The student evaluated how the state could adjust those programs to lower the rate.
She said that one recent graduate has started an executive position in a community organization that positively impacts individuals re-integrating with family, friends and the community after incarceration, with one goal of preventing recidivism.
Another graduate began a position with a federal organization that tracks and analyzes conditions that have resulted in childhood deaths to develop prevention interventions.
Wilson, who’s also the director of social services at Rowan College of South Jersey, said a colleague of hers in the WilmU program is writing a dissertation about substance abuse prevention and how organizations who deal with that were impacted by the pandemic.
Another example of what goes on in the classroom, Guthrie said, is looking at the opioid crisis and analyzing how it’s affecting various neighborhoods in the state differently.
Say you’re in a rural area, like parts of Sussex County, Guthrie said, what services or resources are available for opioid prevention and education, and how can people get access to them?
In this example, students research how many prescriptions for opioids are given and whether information/educational materials are given to the patient outlining the potential for addiction or abuse.
Once that research is conducted, students in the program focus on how those resources could be improved to help more people addicted to prescription opioids.
Those who study prevention science classes start with introductions into what the science is and how to build a foundation of research.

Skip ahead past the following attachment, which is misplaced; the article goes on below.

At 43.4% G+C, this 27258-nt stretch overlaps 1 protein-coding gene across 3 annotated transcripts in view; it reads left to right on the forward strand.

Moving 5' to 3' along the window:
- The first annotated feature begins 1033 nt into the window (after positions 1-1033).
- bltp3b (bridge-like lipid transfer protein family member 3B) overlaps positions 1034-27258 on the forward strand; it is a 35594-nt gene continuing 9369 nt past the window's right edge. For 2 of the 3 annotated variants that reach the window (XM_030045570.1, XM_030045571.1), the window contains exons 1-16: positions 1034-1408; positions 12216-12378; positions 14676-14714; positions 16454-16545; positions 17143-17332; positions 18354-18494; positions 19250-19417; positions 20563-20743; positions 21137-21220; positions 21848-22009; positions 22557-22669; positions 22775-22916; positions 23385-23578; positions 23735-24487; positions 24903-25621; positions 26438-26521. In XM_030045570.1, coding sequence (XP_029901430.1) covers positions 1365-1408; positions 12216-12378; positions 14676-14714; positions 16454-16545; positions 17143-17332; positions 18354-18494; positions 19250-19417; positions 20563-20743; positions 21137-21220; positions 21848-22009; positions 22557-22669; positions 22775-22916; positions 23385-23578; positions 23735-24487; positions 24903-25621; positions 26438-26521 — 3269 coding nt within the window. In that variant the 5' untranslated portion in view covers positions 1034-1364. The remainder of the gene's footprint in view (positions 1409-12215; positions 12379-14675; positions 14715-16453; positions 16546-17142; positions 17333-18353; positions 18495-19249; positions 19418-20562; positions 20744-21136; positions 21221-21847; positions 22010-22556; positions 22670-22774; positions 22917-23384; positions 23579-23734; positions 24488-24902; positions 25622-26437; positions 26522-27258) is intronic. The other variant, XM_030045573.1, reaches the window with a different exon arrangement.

They then work on applied research methods, choosing an area of interest to study using different approaches such as qualitative and quantitative research.
A qualitative approach focuses on personal accounts and documentation that show how an individual or group acts.
A quantitative approach, on the other hand, relies on measurable data to form conclusions.
During guided study classes, students work on their own project and learn independently with feedback from a mentor.
They also study inquiry research, which gives the student the chance to research a topic they’ve chosen, create theories about how to help and present an argument to address that real-world issue.
Students will pitch a project proposal to their project chair who will guide them in their work.
Each year brings two new groups of around 17-20 students who enroll in the program.
WilmU has partnered with community organizations such as the Delaware Department of Health and Human Services, Beebe Healthcare, the Department of Correction and others to help provide workforce development training customized to the needs of those organizations.
This includes trauma-informed training and teaching de-escalation practices, for example.
Wilson is now finishing her last semester and working on her dissertation.
It is a qualitative study that focuses on community college students’ mental health and how substantial a factor it is in obtaining their degrees and pursuing higher education.
She said the goal of the dissertations is typically to provide solutions or recommendations to fix the problem at hand.
For her project, some of the solutions she’s offered are providing trauma-informed professional development to teachers and increasing mental health awareness and services at a classroom level.
Wilson isn’t sure how she’ll use her degree.
“I’ve thought about teaching, but I’m definitely leaning more into the consultant side,” she said.
She said her mission is to help certain institutions understand that solutions are out there and achievable, and she hopes to help implement those proposed solutions to improve the lives of future generations.
Raised in Doylestown, Pennsylvania, Jarek earned a B.A. in journalism and a B.A. in political science from Temple University in 2021. After running CNN’s Michael Smerconish’s YouTube channel, Jarek became a reporter for the Bucks County Herald before joining Delaware LIVE News.